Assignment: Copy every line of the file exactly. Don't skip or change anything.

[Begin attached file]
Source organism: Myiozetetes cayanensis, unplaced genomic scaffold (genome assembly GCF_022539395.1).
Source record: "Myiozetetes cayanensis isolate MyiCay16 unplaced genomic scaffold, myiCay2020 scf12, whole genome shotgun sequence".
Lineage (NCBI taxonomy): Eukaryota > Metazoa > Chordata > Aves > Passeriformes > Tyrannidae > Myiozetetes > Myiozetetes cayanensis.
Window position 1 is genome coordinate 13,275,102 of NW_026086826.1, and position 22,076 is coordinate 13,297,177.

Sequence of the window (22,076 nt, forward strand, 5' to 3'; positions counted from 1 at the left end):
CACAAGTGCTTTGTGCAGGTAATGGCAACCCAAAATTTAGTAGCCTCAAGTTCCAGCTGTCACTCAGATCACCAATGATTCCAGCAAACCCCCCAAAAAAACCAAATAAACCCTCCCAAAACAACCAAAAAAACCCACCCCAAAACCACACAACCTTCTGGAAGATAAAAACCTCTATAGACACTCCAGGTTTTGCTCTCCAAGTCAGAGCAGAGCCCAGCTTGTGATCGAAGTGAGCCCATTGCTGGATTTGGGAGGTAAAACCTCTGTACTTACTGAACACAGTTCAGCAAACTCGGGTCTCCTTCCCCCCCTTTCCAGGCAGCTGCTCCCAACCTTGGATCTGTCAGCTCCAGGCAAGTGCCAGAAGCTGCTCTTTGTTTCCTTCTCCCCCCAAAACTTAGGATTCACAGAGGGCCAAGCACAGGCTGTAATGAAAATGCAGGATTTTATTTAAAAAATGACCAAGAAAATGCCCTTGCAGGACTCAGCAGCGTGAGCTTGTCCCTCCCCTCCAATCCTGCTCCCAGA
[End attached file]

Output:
Source organism: Myiozetetes cayanensis, unplaced genomic scaffold (genome assembly GCF_022539395.1).
Source record: "Myiozetetes cayanensis isolate MyiCay16 unplaced genomic scaffold, myiCay2020 scf12, whole genome shotgun sequence".
Lineage (NCBI taxonomy): Eukaryota > Metazoa > Chordata > Aves > Passeriformes > Tyrannidae > Myiozetetes > Myiozetetes cayanensis.
Window position 1 is genome coordinate 13,275,102 of NW_026086826.1, and position 22,076 is coordinate 13,297,177.

Sequence of the window (22,076 nt, forward strand, 5' to 3'; positions counted from 1 at the left end):
CACAAGTGCTTTGTGCAGGTAATGGCAACCCAAAATTTAGTAGCCTCAAGTTCCAGCTGTCACTCAGATCACCAATGATTCCAGCAAACCCCCCAAAAAAACCAAATAAACCCTCCCAAAACAACCAAAAAAACCCACCCCAAAACCACACAACCTTCTGGAAGATAAAAACCTCTATAGACACTCCAGGTTTTGCTCTCCAAGTCAGAGCAGAGCCCAGCTTGTGATCGAAGTGAGCCCATTGCTGGATTTGGGAGGTAAAACCTCTGTACTTACTGAACACAGTTCAGCAAACTCGGGTCTCCTTCCCCCCCTTTCCAGGCAGCTGCTCCCAACCTTGGATCTGTCAGCTCCAGGCAAGTGCCAGAAGCTGCTCTTTGTTTCCTTCTCCCCCCAAAACTTAGGATTCACAGAGGGCCAAGCACAGGCTGTAATGAAAATGCAGGATTTTATTTAAAAAATGACCAAGAAAATGCCCTTGCAGGACTCAGCAGCGTGAGCTTGTCCCTCCCCTCCAATCCTGCTCCCAGA